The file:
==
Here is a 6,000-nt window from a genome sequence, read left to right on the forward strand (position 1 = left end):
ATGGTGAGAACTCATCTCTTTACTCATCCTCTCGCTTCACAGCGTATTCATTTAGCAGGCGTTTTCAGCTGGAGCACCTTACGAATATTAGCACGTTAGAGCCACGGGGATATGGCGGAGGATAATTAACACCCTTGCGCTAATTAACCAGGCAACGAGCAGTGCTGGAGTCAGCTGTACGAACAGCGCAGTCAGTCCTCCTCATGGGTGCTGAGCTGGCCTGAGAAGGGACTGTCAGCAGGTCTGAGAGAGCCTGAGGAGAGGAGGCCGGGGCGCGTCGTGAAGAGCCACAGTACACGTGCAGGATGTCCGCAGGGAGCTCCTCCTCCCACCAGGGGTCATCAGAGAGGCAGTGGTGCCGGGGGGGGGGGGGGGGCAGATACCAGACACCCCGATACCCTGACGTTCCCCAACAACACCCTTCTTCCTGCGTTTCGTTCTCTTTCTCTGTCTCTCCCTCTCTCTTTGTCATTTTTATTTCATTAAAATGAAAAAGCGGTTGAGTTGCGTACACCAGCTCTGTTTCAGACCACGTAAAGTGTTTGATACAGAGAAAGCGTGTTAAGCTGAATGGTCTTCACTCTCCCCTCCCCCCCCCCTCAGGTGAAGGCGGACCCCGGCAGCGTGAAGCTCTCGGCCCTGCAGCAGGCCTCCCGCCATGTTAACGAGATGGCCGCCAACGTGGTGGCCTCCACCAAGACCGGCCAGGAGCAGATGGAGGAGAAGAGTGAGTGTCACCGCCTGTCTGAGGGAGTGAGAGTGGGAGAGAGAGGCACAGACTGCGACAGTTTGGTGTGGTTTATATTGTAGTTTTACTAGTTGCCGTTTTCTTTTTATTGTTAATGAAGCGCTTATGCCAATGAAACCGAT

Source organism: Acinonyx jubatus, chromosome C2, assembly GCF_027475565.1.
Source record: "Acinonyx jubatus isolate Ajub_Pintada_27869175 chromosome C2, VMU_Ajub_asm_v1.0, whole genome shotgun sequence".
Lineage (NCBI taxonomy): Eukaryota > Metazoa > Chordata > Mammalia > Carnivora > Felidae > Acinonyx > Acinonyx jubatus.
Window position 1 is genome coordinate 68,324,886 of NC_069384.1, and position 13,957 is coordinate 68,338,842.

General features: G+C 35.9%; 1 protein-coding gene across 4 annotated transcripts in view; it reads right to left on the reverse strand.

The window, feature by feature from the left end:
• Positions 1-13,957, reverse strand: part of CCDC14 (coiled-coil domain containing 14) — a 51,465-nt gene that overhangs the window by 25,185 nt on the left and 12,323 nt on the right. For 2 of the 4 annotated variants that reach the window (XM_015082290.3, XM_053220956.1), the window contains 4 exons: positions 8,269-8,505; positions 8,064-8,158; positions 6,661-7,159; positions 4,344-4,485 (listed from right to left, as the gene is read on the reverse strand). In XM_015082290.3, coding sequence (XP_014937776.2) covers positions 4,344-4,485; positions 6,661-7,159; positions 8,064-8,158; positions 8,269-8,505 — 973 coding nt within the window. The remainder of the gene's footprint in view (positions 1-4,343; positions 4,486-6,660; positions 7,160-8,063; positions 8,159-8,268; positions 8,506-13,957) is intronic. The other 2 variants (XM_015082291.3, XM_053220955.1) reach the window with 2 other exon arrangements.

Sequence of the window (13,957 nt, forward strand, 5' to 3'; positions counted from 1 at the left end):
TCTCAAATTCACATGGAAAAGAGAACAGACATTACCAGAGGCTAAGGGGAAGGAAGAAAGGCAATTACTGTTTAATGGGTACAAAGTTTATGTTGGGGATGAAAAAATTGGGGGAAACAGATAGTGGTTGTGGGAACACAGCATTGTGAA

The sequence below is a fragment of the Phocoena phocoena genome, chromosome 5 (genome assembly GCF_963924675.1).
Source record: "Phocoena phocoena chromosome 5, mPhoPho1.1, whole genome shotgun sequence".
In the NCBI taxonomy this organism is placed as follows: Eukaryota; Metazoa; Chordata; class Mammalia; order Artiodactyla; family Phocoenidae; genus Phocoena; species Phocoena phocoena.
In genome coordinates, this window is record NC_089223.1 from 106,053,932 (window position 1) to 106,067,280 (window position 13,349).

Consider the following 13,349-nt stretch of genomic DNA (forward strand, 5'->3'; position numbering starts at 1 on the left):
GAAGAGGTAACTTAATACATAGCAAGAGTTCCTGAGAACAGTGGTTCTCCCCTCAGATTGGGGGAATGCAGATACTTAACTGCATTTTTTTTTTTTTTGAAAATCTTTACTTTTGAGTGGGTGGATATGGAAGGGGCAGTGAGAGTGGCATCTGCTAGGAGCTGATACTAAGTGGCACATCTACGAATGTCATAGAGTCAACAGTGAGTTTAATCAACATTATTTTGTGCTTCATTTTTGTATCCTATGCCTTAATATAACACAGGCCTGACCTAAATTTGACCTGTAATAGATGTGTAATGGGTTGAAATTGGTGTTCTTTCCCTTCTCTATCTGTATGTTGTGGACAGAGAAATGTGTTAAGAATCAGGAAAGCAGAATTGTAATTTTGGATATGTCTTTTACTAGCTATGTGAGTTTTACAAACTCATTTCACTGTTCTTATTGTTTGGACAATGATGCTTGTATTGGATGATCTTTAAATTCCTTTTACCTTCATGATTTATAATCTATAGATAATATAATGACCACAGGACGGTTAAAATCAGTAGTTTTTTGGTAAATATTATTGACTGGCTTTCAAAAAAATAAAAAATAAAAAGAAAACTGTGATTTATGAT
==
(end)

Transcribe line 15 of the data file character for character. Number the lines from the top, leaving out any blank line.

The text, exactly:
In genome coordinates, this window is record NC_089223.1 from 106,053,932 (window position 1) to 106,067,280 (window position 13,349).